Way Of The Walleye: Creek Mouths
Fishing Summer Peak Rivers: Creek Mouths
By CD RomCo
This information is presented as promotional material for Way of the Walleye CD Rom and is protected by copyright. © 1996 CD RomCo and its Licensors
Occasional heavy rains flush food into the main river via inlet streams, drawing fish toward and into creek mouths, perhaps even flooding a bit of cover. Toss a snag-resistant lure like aspinnerbait into the grass or logs and work a short way up the inlet until the water gets too shallow or the weeds too thick to attract fish. This is mostly small pike territory with the occasionalinflux of smallmouth bass, but don't discount the possibility of a few walleyes taking up temporary residence in the feeder creek until water levels begin to drop again and fishreturn to the main river. Most of the time, however, traverse long shallow featureless sections, dodging propeller busters and inch-deep sandbars, then spend your time in and around deeper slots and holes. For walleyes, lower baited three-way rigs or jigs to the bottom, crank up a couple inches, then let the current move you around a large eddy, occasionally dropping down to reconfirm that your bait is near bottom. Eddies tend to be large and slow when the river is low, and walleyes can be spread throughout a hole instead of tightly concentrated.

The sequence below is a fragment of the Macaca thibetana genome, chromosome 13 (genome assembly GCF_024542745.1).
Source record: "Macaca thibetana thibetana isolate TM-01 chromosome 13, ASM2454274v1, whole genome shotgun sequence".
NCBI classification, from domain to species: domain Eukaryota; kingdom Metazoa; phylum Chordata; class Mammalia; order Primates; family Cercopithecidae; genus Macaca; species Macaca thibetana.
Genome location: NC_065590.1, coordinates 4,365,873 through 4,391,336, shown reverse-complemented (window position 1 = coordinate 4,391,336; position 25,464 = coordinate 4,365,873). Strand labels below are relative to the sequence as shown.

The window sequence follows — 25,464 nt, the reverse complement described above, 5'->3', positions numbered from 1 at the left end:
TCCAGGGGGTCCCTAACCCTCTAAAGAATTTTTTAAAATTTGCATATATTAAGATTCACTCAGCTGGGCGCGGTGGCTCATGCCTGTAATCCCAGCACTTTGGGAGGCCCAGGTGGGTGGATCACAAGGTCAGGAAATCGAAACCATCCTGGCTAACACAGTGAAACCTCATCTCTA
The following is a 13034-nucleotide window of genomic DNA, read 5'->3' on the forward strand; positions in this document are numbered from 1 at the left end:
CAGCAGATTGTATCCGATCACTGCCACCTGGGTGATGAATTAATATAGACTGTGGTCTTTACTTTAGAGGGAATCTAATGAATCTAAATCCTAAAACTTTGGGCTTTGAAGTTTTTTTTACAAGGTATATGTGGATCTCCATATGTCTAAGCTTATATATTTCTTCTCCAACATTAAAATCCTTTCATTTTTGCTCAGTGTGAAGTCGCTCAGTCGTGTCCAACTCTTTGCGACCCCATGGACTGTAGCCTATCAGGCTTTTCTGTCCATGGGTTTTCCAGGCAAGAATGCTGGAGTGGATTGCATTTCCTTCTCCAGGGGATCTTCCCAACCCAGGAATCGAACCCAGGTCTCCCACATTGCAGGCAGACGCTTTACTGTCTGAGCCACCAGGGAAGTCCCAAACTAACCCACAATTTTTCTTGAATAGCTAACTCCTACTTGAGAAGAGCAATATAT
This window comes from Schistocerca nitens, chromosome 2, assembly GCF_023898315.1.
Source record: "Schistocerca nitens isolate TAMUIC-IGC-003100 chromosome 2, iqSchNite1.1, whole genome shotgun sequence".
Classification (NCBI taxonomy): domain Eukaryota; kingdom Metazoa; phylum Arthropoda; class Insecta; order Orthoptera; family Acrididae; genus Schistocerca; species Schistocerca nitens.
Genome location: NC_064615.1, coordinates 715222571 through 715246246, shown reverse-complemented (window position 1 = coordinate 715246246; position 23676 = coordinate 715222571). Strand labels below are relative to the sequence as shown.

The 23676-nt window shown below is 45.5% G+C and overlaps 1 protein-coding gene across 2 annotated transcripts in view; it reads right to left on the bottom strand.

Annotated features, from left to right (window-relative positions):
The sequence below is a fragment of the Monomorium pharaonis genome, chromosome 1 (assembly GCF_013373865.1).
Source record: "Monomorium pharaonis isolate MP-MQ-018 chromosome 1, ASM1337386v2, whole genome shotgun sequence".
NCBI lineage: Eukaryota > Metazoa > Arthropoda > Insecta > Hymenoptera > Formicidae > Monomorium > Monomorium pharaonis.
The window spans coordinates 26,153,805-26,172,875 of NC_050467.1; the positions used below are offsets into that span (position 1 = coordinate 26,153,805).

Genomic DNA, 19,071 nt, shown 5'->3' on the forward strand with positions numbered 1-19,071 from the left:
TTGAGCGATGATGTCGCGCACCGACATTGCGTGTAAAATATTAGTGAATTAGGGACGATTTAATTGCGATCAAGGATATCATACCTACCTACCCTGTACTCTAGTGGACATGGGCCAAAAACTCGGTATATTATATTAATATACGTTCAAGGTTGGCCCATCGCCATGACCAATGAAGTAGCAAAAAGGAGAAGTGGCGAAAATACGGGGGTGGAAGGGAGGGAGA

If a hole's large, try power trolling a minnow imitator on a three-way rig to cover water faster, or try longline trolling a diving crankbait. Select a lure that dives just deep enough to scratch bottom in the deepest portion of the hole, yet doesn't snag too much if debris is present. Troll upcurrent and downcurrent. Sometimes fish display a preference. Downstream is the most natural bait presentation, but speed is necessary to make crankbaits dance. Lures wobble better when they're worked upstream, but slow down just enough to get them rolling. Whatever works. Pause occasionally to cast to prominent shallow outcroppings. It's amazing how many large walleyes you catch while casting cranks against rocky shoreline points and shoals for smallmouths, and how many big smallies you catch while trolling cranks through deep slots and holes for walleyes. All is fair on the river. Domains overlap, and you never know for sure which species will bite next.